HC Deb 08 December 1953 vol 521 cc1776-7
4 and 5. Mr. George Craddock

asked the President of the Board of Trade (1) what steps he proposes to take to increase exports, in view of the loss of vital markets outside the dollar area to Germany, the United States of America and Japan;

(2) in view of the fact that world exports have been rising during the past two years and the volume of British exports has been falling, if he will state his proposals to redress this unfavourable balance.

Mr. P. Thorneycroft

It is not possible within the compass of an answer to a Parliamentary Question to detail the steps which Her Majesty's Government have taken and are taking to facilitate exports. The most essential condition, however, for a healthy export trade is a stable and balanced economy at home, and that the Government have achieved. Since the first quarter this year, the volume of our exports has been rising.

Mr. Craddock

Is it not a little odd that our exports should be falling at the same time as world exports are continuing to rise, and does not the right hon. Gentleman think that increased trade with the East would go far to remove this unfavourable balance?

Mr. Thorneycroft

There are other questions on the Paper dealing with East-West trade. Our exports are rising, not falling. They are not rising as fast as all of us would wish, but they are still rising.

Mr. Jay

Will the President of the Board of Trade suggest to the Chancellor of the Exchequer that his policy of continuously raising food prices is not very helpful in keeping down export costs?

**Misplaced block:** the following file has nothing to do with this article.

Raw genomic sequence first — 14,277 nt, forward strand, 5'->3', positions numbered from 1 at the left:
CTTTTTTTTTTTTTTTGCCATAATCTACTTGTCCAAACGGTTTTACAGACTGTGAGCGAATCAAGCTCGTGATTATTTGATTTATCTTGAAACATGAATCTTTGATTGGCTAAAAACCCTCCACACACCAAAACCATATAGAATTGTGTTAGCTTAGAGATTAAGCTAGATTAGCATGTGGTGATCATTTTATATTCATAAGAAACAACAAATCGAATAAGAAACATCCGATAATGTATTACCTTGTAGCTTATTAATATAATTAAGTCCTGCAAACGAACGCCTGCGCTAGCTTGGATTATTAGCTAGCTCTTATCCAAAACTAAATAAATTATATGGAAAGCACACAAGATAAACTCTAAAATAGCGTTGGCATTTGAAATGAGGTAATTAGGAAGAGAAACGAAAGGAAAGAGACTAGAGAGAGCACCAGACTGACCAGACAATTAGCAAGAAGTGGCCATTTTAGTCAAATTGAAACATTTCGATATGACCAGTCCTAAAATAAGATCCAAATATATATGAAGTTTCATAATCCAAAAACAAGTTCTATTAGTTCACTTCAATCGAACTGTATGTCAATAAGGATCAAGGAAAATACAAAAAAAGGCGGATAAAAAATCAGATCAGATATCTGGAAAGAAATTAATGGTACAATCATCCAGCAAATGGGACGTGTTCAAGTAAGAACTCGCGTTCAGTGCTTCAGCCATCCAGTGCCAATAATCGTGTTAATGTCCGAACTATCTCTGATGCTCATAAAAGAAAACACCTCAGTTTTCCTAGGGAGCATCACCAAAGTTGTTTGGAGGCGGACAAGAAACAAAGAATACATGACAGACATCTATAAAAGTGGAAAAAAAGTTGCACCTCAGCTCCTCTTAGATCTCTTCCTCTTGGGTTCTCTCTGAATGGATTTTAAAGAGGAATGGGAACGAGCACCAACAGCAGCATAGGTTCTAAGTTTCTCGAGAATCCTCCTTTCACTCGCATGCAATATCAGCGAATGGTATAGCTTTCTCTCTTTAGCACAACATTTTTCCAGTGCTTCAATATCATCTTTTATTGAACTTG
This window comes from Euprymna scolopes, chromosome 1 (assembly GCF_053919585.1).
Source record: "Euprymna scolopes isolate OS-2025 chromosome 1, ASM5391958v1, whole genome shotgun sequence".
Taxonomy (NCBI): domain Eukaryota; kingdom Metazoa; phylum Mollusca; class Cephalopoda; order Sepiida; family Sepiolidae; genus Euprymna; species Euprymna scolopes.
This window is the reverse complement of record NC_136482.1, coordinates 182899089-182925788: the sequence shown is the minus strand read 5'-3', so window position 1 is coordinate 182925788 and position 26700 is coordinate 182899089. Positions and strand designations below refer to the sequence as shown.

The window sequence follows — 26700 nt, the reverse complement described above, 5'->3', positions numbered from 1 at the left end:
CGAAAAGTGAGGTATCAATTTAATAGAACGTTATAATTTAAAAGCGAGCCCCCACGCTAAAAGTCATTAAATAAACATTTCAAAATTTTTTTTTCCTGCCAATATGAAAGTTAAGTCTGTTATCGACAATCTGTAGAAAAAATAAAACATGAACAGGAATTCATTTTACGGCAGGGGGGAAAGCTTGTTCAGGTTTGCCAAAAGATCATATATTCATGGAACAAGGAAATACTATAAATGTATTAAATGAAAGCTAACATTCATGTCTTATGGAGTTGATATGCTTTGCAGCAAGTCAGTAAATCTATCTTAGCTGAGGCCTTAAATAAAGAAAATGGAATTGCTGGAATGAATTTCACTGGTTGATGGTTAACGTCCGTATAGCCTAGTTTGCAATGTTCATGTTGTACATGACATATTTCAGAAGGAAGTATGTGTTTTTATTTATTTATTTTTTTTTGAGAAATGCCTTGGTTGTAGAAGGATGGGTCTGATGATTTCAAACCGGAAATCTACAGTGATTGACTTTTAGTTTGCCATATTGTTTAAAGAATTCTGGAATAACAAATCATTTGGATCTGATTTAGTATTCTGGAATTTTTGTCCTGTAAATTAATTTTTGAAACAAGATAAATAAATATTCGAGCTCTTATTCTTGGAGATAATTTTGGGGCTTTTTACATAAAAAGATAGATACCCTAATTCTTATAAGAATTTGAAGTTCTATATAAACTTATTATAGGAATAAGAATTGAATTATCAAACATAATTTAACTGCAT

Mr. Thorneycroft

That is a much wider question that hardly arises on this one.

Mr. Hirst

Is my right hon. Friend aware that one of the factors in question consists of the favourable credit facilities being granted by some of those countries, and will he try to get some agreement on the matter or, failing that, extend the present functions and limits of the Export Credit Guarantee Department?

Mr. Thorneycroft

There are so many factors affecting our export trade that it is difficult to deal with them in an answer to one Question.

Mr. Bottomley

Will the right hon. Gentleman agree that there is no difference between the parties as to the need for exports, and in view of the admission made by the Under-Secretary of State for Foreign Affairs when he went to Latin-America, can we have any information as to whether trade has been pushed ahead there?

Mr. Thorneycroft

That is another question.

Mr. Bottomley

But I have asked it several times before.